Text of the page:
Garbage Wars: Here's why Philippines' Rodrigo Duterte has threatened to "declare war" on Canada
Canada has been dodging the question of their hazardous garbage dump in Manila for years now, prompting strong reactions from the Filipino leader.
Philippines' President Rodrigo Duterte threatened to "declare war" against Canada on Tuesday if they fail to remove tons of garbage that were shipped to Manila almost six years ago.The controversial leader has given one week's time to take the garbage back, saying he will "give a warning to Canada maybe next week that they better pull that thing out or I will set sail."
While the warning has since garnered international attention, many are wondering why the Filipino strongman took such an extreme stand on an issue that could be solved diplomatically. Well, the situation is not as simple as it may seem.
Canadian Prime Minister Justin Trudeau was in the Philippines earlier this week for the 31st Summit of the Association of Southeast Asian Nations (ASEAN). While several of his fans were head over heels for him, others called him out for not taking due action on his country's garbage after it was illegally shipped to the Philippines back in 2013.
Six years have passed since the first batch of Canadian garbage-laden ships arrived at Manila, but Canadian leaders still aren't able to fully commit to resolving the issue. However, it is important to know what led to this quagmire in the first place.
Between June and August 2013, a total of 50 containers arrived in six installments at the Manila International Container Port (MICP). At the time, the carrier vans, shipped by Ontario-based Chronic Plastics Incorporated (CPI), were declared to contain recyclable plastic scrap materials. In December 2013, 48 more container vans arrived in four batches in Manila from Canada, reportedly containing "household trash."
The problem arose when consignee Live Green Enterprise failed to claim the shipment, and the Bureau of Customs (BOC) was advised by the Department of Environment and Natural Resources (DENR) to send it back citing health and safety concerns.
The bureau opened up containers on 18 vans following standard procedure in January 2014, discovering plastic bottles, newspapers, household garbage, plastic bags, and used adult diapers in the process. Upon realizing the waste was hazardous, they decided not to open the rest of the containers.
Bear in mind, disinfecting the opened vans had already costed the government P20,000 ($393), according to Philippines' Department of Health.
The following month, BOC filed various charges against Adelfa Eduardo, owner of Chronic Plastics, after it violated the country's Toxic Substance and Hazardous Wastes and Nuclear Wastes Control Act of 1990, as well as the Tariff and Customs Code of the Philippines (TCCP).
In March 2014, the Department of Foreign Affairs (DFA) sought assistance in shipping the garbage back to Canada. In response, Canadian ambassador Neil Reeder said his government "would like to explore with the Philippines options for processing the rest of the shipment – in accordance with Philippine law – in the Philippines,” but he soon changed his position saying the Canadian government "has no domestic or international authority to compel the shipper to return the shipment to Canada."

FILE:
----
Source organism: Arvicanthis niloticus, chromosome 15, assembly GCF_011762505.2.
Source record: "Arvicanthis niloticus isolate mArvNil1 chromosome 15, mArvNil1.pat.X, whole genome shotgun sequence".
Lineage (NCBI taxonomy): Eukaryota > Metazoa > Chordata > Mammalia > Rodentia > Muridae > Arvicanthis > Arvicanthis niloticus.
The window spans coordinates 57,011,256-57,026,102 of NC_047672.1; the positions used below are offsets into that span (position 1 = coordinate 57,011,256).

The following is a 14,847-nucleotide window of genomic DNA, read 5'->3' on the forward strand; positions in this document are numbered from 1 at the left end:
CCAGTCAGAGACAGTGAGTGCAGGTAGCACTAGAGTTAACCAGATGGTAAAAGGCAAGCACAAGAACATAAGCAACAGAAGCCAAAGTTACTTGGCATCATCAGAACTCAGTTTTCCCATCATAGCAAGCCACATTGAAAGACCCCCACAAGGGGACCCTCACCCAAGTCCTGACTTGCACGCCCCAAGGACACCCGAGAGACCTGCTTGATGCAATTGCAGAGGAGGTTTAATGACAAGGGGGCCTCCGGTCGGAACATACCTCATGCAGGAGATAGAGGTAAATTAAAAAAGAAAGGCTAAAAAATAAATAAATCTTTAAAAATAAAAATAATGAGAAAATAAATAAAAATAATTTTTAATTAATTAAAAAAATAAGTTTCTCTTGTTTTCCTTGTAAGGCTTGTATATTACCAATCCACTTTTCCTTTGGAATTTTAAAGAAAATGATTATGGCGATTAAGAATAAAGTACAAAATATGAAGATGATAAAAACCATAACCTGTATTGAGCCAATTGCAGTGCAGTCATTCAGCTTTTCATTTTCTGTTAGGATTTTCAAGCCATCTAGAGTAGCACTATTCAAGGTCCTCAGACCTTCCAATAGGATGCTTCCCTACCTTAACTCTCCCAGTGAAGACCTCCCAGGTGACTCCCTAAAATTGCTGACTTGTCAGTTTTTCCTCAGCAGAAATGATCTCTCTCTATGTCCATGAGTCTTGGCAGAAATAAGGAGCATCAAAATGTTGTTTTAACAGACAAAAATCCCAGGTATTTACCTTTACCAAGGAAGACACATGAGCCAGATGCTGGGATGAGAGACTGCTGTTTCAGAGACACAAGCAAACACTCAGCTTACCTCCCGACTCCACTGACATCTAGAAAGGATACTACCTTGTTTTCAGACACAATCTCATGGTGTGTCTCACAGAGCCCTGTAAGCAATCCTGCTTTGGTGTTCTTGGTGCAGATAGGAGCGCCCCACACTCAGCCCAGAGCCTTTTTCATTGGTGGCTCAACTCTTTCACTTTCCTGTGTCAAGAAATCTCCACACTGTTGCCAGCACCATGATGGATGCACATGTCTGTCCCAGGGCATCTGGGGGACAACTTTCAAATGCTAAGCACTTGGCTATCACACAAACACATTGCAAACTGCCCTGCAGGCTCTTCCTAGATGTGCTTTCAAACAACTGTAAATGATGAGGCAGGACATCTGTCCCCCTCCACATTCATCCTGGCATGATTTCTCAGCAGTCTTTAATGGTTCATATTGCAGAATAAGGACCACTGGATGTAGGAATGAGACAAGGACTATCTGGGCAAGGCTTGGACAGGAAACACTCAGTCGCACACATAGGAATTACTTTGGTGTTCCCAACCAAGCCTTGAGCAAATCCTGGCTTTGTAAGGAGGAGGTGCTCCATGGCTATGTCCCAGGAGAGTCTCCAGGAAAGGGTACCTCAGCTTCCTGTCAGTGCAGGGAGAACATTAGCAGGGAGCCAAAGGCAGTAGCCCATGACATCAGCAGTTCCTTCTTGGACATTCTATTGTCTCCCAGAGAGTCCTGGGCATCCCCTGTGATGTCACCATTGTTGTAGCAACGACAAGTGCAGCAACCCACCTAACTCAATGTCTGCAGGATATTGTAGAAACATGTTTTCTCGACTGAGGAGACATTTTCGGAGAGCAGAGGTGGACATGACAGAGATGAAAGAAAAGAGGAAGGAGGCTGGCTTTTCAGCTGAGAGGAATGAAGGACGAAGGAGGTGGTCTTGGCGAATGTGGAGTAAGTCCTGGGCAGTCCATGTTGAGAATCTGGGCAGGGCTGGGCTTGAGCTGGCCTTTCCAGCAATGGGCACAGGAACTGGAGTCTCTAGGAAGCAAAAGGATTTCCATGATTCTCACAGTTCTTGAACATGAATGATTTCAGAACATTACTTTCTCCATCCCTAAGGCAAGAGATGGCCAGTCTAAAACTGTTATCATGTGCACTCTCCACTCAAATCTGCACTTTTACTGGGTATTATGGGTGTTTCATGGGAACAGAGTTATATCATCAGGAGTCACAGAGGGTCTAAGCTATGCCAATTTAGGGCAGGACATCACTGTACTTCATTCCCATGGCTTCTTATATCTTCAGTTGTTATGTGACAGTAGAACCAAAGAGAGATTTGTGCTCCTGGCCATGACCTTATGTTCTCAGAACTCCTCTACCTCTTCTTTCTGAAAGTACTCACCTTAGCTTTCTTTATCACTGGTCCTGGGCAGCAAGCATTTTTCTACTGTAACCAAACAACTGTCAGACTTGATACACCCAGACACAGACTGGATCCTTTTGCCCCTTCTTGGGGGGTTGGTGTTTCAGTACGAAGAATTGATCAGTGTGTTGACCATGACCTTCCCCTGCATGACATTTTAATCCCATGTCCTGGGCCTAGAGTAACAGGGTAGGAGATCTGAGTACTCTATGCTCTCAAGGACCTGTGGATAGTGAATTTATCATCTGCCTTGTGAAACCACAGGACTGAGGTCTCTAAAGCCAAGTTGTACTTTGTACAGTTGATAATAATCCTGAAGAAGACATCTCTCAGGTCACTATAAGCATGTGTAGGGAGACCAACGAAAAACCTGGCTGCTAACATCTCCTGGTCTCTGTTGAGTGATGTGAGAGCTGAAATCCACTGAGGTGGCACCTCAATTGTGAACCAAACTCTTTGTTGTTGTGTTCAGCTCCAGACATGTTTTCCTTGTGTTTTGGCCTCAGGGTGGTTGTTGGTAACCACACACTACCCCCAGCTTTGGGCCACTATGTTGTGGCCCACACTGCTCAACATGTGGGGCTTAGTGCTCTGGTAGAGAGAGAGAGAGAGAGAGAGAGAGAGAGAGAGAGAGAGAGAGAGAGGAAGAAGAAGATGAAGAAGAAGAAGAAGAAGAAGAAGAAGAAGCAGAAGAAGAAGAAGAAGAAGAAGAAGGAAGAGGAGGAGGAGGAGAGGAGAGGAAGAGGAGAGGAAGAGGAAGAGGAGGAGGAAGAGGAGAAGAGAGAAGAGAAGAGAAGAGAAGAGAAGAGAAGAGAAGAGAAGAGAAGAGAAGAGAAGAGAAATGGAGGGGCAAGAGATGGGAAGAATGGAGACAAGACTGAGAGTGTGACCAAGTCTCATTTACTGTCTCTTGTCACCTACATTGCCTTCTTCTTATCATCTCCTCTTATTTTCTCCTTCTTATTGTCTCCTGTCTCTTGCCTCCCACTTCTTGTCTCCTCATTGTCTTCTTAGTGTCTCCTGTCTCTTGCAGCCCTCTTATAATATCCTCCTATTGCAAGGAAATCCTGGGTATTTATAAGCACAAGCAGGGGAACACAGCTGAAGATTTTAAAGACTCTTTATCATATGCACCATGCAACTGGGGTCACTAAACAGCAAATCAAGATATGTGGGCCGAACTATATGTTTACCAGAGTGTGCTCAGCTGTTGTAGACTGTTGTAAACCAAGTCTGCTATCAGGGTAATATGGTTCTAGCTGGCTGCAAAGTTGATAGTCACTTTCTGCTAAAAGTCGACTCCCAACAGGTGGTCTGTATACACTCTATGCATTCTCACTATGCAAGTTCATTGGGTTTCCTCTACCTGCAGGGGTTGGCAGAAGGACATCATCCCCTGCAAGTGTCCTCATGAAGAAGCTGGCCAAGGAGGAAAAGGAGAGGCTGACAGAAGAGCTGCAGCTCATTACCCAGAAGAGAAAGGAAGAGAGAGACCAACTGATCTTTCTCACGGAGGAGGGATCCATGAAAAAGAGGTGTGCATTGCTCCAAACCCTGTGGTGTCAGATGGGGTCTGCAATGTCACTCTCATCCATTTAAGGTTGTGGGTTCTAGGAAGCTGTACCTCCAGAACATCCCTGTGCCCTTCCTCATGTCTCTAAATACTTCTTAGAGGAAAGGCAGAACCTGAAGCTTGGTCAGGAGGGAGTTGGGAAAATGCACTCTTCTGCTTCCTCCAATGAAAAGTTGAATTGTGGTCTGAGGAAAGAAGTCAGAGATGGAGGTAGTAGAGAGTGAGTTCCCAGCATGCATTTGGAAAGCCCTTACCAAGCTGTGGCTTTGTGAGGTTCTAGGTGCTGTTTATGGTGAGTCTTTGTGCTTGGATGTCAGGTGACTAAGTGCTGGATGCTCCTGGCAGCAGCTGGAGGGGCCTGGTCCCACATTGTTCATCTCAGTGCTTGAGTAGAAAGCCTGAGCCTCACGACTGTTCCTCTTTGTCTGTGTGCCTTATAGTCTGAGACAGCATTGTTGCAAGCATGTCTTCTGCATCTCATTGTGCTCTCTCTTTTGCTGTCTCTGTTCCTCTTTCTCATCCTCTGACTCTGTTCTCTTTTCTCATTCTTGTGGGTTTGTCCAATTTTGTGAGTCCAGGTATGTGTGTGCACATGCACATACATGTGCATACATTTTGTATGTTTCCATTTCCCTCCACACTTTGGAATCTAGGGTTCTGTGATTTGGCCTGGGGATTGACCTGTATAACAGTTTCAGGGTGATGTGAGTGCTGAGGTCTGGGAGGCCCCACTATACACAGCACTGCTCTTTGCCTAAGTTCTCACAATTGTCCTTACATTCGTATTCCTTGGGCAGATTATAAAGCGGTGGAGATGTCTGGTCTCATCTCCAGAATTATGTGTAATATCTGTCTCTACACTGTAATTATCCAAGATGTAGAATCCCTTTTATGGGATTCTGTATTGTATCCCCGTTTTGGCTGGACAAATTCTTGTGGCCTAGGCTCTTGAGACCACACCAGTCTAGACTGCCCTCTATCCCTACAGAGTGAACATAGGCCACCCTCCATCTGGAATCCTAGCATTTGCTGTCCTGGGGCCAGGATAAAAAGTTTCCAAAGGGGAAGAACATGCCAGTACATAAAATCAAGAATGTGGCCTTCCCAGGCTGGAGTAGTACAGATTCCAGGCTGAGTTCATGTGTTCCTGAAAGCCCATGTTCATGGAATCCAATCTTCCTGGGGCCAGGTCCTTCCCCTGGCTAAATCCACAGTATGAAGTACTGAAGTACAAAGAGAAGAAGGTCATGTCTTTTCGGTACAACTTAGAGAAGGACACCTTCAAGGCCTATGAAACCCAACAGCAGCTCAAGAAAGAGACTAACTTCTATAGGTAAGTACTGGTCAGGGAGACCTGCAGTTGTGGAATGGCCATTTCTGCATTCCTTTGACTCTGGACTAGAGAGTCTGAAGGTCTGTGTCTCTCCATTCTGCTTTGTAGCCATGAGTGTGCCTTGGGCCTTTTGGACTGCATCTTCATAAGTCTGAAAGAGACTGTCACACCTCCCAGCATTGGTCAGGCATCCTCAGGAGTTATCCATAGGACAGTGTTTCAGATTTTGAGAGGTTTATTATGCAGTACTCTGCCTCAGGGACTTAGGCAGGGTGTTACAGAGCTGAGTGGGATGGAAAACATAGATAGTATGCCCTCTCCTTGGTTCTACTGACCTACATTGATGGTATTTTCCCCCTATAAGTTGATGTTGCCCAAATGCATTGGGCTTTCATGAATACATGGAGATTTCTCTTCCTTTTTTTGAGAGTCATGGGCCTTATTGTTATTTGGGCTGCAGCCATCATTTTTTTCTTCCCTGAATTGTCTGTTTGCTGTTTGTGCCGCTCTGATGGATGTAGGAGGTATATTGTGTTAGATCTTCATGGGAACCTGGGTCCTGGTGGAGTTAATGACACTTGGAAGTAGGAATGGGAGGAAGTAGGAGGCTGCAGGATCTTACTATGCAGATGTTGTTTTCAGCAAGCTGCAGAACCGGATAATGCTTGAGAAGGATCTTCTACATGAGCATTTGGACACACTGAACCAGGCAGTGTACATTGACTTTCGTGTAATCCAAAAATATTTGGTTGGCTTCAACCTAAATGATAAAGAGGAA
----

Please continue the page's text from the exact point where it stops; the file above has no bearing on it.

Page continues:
After a state visit by then Canadian Prime Minister Stephen Harper in May 2015, then-President of Philippines Benigno Aquino III revealed he had failed to discuss the issue of the illegally shipped garbage. He said at the time there had been positive developments in the case of late and that the issue had already been dealt with locally.
Frustrated by inaction, at least 26 containers out of 50 were emptied at a landfill in Capas, Tarlac, the following month.
After a couple more months of exchanging letters and reaching no substantial resolution, Prime Minister Trudeau arrived at the Philippines to attend the Asia-Pacific Economic Cooperation (APEC) summit in November 2015. However, he was markedly non-committal on the prospect of effectively bringing back the103 containers of trash to Canada.
“Well, I think, going forward, we need to ensure that if a situation like this were to arise once again that the Canadian government has more power to actually demand action from the companies responsible,” Trudeau said at the time. “I believe there are loopholes here that were allowed to be skirted that we need to make sure we close, both for Canada’s interest and for our good relationships with our neighbors."
Two years went by and nothing was done to address the unstable bilateral situation, which grew tenser by the day.
In November 2017, Trudeau said it was “theoretically” possible for Canada to bring back 103 container vans of garbage illegally shipped to the Philippines, but he did not fully commit. “Even though it originally came from Canada, we had legal barriers and restrictions that prevented us from being able to take it back,” he said at the time. “Those regulations and those impediments have now been addressed, so it is now theoretically possible to get it back.”
Several environmental groups across the world then wrote to Trudeau and his environment minister, urging them to remove the waste and also ratify the Basel Ban Amendment, which prohibits the export of dangerous waste from developed to developing countries.
Canada, however, did not adequately respond to the calls and instead riled up the Philippines' administration further.
Eventually, in April 2019, President Duterte went on the offensive and warned Canada to take back its garbage within a week's time, or he would "declare war" on the country.
"I will declare war against them. I will advise Canada that your garbage is on the way," he said. "Prepare a grand reception. Eat it if you want to. Your garbage is coming home."